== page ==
"The treatments that we provide have been carefully researched and have evidence to support their use. Additionally, we do thorough assessments to be sure that we're targeting the right problems, using tools that have also been strongly supported by science. We continue to assess your progress throughout treatment and can show you the data we gather to help determine whether or not you're getting better."
Another way to think of this is "would I accept this rationale for services from a physician?" If you were worried that you had strep throat, for example, would you accept a test from a doctor that involved him looking at you from across the room to conclude whether or not you were sick? Or a treatment that was based on lighting a candle and chanting to rid your body of germs in the event that he determined you had strep throat? Probably not – you'd insist on being examined, having your throat swabbed for bacteria, and receiving antibiotics, because those are the steps supported by science as effective in dealing with strep throat. You should demand the same level of capability and evidence from your therapist, and asking questions in advance will help you evaluate how likely you are to get it.
Science in psychological treatment refers to two main things that will affect your care. First, it involves understanding the existing evidence for a given treatment, which is based on your psychologist's familiarity with research literature published in scientific journals. As you might expect, these are not exactly page-turning beach reading, and require a great deal of work to access, understand, and use in providing psychological treatments. The contents of these publications are critical to understanding where to start, however, and any treatment based on evidence is much more likely to be effective than one not based on evidence. Not every problem has a scientifically-supported treatment to address it, but most do, and these treatments represent the best possible chance for you to get better through therapy.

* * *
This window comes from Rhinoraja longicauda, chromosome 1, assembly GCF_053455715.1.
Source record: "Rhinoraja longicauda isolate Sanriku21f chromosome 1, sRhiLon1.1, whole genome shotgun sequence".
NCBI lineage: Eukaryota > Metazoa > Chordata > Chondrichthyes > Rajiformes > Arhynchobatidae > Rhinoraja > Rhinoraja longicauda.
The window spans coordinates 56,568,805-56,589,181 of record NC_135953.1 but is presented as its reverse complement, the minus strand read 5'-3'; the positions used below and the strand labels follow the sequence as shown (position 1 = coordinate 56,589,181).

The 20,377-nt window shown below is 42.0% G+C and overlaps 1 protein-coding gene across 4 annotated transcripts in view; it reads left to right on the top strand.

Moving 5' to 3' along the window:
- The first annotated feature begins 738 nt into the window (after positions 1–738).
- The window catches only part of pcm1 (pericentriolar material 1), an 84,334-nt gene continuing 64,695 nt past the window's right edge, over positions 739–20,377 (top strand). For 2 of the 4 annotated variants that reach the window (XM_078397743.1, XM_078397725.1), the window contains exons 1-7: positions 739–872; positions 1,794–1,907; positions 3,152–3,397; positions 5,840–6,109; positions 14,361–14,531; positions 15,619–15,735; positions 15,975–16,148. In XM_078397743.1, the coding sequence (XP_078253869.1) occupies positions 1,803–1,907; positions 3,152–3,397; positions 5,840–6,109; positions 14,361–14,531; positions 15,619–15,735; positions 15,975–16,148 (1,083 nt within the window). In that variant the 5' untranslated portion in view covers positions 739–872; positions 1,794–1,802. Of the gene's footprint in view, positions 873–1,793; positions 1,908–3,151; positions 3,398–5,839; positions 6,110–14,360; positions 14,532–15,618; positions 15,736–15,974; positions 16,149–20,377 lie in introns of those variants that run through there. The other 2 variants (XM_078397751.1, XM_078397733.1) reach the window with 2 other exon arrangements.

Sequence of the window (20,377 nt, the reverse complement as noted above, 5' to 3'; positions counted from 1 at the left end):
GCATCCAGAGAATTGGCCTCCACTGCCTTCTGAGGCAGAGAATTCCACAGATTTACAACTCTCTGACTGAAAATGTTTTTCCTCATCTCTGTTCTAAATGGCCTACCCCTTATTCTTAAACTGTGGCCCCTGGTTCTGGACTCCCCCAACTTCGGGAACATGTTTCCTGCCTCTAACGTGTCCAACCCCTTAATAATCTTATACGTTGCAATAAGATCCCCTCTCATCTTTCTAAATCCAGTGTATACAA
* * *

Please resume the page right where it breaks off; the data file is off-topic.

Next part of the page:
Second, science in practice refers to a general mindset that involves developing ideas about what will happen in the future, testing those ideas, and carefully monitoring the results. It goes beyond familiarity with research literature and influences the way that people think. In good psychological treatment you are likely to learn a lot of scientific approaches to understanding your own life, and methods of knowing when a given thought, behavior, or emotion is helpful or not-so-helpful. In short, a scientific approach allows people to be realistic in understanding their world and their place in it.